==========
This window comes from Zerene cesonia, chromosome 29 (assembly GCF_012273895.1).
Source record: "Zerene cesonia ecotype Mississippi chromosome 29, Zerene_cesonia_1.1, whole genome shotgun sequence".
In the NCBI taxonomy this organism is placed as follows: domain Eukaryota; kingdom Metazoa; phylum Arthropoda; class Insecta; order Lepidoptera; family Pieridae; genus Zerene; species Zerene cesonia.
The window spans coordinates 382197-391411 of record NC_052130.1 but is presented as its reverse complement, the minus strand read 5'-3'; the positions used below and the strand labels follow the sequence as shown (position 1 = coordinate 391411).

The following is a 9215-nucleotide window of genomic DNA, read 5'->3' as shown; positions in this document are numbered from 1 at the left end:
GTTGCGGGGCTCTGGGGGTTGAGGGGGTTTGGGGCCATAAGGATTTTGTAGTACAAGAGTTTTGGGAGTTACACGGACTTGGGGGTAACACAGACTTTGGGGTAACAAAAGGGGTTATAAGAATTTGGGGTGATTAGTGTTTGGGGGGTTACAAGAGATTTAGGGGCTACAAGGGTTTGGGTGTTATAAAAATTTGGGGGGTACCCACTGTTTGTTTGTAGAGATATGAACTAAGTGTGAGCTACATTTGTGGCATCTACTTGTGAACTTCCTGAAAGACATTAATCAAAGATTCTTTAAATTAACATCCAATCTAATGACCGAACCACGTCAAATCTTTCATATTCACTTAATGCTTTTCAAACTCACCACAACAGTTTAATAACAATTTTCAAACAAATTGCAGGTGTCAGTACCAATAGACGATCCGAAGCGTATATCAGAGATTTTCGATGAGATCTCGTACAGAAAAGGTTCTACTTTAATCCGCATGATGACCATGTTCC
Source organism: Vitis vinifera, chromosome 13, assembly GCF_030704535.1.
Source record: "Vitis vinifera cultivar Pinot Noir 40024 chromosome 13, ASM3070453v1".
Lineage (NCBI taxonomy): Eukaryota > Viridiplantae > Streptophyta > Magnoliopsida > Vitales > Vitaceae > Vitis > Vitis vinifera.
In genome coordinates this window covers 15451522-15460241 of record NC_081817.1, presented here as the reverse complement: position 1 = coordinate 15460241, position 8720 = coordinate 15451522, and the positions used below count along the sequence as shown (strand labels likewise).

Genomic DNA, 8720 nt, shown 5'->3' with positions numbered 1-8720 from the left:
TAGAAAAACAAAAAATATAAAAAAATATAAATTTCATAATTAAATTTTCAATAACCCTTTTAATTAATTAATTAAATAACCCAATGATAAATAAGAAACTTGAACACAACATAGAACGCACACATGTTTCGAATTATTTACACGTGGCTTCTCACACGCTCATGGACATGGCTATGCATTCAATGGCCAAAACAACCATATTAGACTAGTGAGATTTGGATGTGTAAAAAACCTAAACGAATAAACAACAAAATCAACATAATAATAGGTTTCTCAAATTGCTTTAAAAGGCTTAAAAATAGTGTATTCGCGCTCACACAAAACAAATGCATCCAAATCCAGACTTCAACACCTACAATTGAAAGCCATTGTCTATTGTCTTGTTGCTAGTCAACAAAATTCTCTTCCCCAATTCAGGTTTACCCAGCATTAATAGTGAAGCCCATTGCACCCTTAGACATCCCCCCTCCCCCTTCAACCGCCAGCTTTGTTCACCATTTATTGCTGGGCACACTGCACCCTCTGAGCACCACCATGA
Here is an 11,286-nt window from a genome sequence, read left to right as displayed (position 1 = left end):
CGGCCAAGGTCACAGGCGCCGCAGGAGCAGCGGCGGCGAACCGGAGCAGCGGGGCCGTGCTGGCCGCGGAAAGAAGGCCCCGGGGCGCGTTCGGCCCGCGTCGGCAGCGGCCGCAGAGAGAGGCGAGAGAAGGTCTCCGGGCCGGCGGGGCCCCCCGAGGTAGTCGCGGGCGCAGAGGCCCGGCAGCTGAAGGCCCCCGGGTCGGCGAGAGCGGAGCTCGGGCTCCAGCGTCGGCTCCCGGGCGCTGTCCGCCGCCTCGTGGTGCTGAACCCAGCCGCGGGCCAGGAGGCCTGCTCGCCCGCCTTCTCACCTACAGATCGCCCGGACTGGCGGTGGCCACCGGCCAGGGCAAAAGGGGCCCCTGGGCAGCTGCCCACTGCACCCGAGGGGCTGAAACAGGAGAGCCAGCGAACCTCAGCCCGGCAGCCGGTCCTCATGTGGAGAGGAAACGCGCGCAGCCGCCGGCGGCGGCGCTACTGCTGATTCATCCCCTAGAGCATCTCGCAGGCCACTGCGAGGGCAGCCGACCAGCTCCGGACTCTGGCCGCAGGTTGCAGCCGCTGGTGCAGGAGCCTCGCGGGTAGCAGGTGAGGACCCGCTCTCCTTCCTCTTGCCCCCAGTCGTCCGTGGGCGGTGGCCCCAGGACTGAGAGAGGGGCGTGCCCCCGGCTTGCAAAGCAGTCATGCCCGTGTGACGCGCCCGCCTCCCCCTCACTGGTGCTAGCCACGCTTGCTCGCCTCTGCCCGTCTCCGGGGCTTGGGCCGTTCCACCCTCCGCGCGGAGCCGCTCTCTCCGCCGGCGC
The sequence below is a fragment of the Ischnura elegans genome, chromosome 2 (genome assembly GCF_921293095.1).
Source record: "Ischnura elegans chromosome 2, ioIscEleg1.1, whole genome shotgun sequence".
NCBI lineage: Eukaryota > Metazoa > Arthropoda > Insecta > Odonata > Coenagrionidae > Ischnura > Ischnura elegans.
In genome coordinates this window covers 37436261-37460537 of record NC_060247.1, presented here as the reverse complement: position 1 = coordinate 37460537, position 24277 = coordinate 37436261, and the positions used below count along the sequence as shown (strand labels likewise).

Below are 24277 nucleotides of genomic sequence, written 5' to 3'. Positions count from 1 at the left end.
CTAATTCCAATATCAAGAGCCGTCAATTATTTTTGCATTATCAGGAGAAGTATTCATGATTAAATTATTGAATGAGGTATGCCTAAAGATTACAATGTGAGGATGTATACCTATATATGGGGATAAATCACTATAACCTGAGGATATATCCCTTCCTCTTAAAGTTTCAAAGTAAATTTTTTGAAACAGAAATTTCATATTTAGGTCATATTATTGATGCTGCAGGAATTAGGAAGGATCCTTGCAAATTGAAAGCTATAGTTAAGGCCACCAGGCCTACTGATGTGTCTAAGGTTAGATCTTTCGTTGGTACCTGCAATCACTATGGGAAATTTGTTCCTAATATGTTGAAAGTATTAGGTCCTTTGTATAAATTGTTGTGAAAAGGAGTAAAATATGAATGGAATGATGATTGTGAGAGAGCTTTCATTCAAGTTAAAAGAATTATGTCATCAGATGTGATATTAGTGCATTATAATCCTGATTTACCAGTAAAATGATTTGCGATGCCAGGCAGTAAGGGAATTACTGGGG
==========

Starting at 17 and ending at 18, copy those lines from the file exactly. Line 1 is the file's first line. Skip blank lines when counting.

NCBI lineage: Eukaryota > Metazoa > Arthropoda > Insecta > Odonata > Coenagrionidae > Ischnura > Ischnura elegans.
In genome coordinates this window covers 37436261-37460537 of record NC_060247.1, presented here as the reverse complement: position 1 = coordinate 37460537, position 24277 = coordinate 37436261, and the positions used below count along the sequence as shown (strand labels likewise).